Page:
Gone Fishing-Part 3

Bernard and I discussed strategy. I took the job of header, with Bernard, net in hand, as heeler. Taking our places on either side of the little pool, Bernard stood with the net poised while I entered the water to wrangle that trout toward him. Faster than a Ferrari, the trout dodged around my toes and was gone. I whirled around. “Where is he?” I yelled. “Do you see him?”

Bernard looked at me, puzzled. “He can’t be hiding in the pebbles. How can we lose a big fish in 4 inches of water?” Then the trout appeared again, darting across the open span between the two of us.

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“There he goes,” I shouted. “Quick, quick, after him!” By the time we galumphed across another 6-foot stretch of water he’d disappeared again. “There’s something to be said for the efficiency of a trout in his native environment,” I said when we stopped to catch our breath. “Though if we can’t even catch a trout when it’s trapped in a tiny pool, it’ll be really pathetic.”

“Patience, patience,” was Bernard’s reply, as he resumed stalking the wily brown. “At least no one’s watching.” We both peered around to be sure.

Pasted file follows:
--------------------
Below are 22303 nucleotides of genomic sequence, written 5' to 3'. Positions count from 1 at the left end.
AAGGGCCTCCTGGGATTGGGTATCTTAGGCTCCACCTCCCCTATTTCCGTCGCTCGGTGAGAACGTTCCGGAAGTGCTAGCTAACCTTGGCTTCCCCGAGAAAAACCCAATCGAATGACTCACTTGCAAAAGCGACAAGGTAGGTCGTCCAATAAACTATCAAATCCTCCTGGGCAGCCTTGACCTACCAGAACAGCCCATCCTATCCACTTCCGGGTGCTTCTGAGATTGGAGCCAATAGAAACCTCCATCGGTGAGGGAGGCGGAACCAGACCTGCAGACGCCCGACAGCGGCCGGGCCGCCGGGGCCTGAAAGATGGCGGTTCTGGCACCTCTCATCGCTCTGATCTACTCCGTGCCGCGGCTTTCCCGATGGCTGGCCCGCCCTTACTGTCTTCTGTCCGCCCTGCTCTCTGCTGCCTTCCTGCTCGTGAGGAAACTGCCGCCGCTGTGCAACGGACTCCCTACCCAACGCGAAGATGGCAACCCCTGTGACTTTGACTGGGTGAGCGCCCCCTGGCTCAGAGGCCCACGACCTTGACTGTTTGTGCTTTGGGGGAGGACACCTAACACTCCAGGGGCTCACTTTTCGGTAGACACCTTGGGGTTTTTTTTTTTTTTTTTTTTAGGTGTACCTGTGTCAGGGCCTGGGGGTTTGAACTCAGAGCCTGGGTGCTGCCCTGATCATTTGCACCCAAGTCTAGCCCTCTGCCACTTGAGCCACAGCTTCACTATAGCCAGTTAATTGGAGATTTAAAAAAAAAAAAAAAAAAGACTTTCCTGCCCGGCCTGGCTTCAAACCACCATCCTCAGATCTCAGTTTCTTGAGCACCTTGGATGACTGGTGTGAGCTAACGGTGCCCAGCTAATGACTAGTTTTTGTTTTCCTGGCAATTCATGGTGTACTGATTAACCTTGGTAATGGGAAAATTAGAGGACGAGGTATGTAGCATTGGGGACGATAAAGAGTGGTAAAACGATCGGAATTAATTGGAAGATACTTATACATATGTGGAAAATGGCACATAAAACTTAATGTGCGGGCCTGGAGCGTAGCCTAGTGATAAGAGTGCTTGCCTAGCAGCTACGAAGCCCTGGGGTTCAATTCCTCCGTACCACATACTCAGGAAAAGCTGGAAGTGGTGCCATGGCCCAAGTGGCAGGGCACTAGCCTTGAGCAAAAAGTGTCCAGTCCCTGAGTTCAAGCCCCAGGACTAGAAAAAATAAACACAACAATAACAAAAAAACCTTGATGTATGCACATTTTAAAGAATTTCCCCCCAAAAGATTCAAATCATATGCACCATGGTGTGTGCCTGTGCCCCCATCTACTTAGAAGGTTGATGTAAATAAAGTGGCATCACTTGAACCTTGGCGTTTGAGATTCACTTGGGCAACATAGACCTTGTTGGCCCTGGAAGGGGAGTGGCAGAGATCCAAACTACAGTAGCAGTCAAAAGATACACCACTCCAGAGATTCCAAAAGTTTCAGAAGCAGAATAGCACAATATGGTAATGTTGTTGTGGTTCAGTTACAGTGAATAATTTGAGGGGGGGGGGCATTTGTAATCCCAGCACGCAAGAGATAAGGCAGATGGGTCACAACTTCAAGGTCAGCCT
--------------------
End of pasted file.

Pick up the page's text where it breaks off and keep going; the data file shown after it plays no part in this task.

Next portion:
The trout reappeared, a torpedo zooming across the pool. We were both ready. Bernard plonked the net into the water with reckless abandon, while I hopped about, herding the trout toward his flailing net. Back and forth the three of us dodged in a lunatic jig. Finally, despite our hapless scampers and slashes, the trout went into the net, most likely by mistake.
“Got him.” Bernard held up the net, grinning, doing a good approximation of a Labrador Retriever as he shook water out of his hair. I collapsed laughing onto the gravel, and gave a round of applause. But my delight quickly turned to remorse as I watched the trout thrashing in the net, my trout grudge evaporating in an instant.

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“He’s terrified,” I said. “And he can’t breathe. Hurry up and put him out of his misery.”

“Do you know how to kill him?”

I surprised us both by saying, “Yeah, get a big rock and smash him on the head.” This is not like me at all. But I had actually caught one other trout in my life, the summer I turned sixteen, so I knew what to do. The method I learned was crude, but effective, the best parts about it being that you didn’t need fancy equipment with you and it dispatched the trout to the other side swiftly. I handed Bernard a big river cobble and he did the deed.

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As we squelched the mile back to our house, Bernard doing a Huck Finn with the fish bouncing in the net over his shoulder, we were both slightly scandalized by what we’d just done. It didn’t feel quite sporting. But no matter. We were pleasantly refreshed from our ditch splash, and we had dinner in hand. It had been a prize winning afternoon.

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One Response to Gone Fishing-Part 3

  1. Pingback: Gone Fishing-Part 2 | Dina Bennett

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